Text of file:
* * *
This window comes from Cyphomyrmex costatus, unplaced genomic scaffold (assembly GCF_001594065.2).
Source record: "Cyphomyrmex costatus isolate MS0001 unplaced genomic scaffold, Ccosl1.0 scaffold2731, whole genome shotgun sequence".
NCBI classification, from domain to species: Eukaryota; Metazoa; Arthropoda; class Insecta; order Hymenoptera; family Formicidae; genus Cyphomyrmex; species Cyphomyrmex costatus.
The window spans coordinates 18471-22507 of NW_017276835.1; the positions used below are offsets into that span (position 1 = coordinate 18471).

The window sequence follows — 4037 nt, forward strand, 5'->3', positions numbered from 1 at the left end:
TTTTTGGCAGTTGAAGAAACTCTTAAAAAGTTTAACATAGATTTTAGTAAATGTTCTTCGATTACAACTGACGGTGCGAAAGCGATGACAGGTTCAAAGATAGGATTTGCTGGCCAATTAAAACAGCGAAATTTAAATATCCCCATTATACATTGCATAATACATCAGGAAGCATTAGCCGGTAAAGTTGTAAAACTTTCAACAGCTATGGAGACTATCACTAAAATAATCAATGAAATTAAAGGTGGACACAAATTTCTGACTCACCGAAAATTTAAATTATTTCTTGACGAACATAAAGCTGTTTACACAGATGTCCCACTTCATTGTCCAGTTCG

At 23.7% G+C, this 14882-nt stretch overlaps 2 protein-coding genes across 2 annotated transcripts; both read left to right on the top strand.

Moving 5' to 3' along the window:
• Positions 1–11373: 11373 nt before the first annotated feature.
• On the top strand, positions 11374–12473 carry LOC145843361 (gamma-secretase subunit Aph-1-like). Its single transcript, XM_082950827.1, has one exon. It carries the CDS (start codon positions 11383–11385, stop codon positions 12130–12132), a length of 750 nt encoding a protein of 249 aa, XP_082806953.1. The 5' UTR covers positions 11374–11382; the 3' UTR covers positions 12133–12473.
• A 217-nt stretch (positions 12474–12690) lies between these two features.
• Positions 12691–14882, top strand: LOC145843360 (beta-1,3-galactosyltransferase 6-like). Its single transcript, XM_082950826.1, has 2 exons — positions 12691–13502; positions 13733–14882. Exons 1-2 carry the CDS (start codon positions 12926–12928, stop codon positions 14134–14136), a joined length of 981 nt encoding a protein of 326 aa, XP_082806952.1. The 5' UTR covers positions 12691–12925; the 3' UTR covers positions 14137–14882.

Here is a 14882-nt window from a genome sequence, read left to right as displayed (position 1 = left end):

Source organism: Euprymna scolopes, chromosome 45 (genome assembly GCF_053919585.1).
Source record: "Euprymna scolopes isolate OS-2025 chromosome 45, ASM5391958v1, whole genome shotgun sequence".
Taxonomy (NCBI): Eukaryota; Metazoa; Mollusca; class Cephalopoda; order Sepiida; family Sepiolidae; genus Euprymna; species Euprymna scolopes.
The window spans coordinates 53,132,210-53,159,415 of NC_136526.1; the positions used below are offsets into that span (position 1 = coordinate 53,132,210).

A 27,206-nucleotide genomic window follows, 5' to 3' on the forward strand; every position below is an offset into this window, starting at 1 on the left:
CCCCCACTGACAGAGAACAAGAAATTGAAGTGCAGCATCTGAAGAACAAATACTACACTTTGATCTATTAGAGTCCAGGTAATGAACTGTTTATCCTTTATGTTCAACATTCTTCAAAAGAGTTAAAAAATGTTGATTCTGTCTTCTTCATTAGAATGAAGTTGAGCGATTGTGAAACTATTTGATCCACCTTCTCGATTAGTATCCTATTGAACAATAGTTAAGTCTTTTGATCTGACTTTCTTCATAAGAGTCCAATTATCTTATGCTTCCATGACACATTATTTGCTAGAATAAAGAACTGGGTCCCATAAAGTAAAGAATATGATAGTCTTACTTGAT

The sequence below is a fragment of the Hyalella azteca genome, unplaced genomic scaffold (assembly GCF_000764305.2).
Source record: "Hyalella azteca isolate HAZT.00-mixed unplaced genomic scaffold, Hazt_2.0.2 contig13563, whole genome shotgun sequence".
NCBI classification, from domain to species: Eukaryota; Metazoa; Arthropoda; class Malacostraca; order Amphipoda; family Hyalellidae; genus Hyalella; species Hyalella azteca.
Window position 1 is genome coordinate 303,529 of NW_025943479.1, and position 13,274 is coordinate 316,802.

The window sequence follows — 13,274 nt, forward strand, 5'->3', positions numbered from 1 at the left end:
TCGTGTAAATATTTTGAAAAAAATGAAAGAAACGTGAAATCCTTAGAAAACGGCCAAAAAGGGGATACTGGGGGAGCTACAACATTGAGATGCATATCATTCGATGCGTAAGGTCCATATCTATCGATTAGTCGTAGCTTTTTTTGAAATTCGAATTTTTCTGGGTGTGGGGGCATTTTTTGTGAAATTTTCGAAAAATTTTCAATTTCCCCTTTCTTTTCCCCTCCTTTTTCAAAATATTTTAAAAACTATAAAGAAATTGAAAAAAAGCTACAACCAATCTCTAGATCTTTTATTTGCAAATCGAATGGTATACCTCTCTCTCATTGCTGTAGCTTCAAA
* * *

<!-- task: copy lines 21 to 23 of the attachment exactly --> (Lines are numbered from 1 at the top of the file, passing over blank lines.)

Source record: "Hyalella azteca isolate HAZT.00-mixed unplaced genomic scaffold, Hazt_2.0.2 contig13563, whole genome shotgun sequence".
NCBI classification, from domain to species: Eukaryota; Metazoa; Arthropoda; class Malacostraca; order Amphipoda; family Hyalellidae; genus Hyalella; species Hyalella azteca.
Window position 1 is genome coordinate 303,529 of NW_025943479.1, and position 13,274 is coordinate 316,802.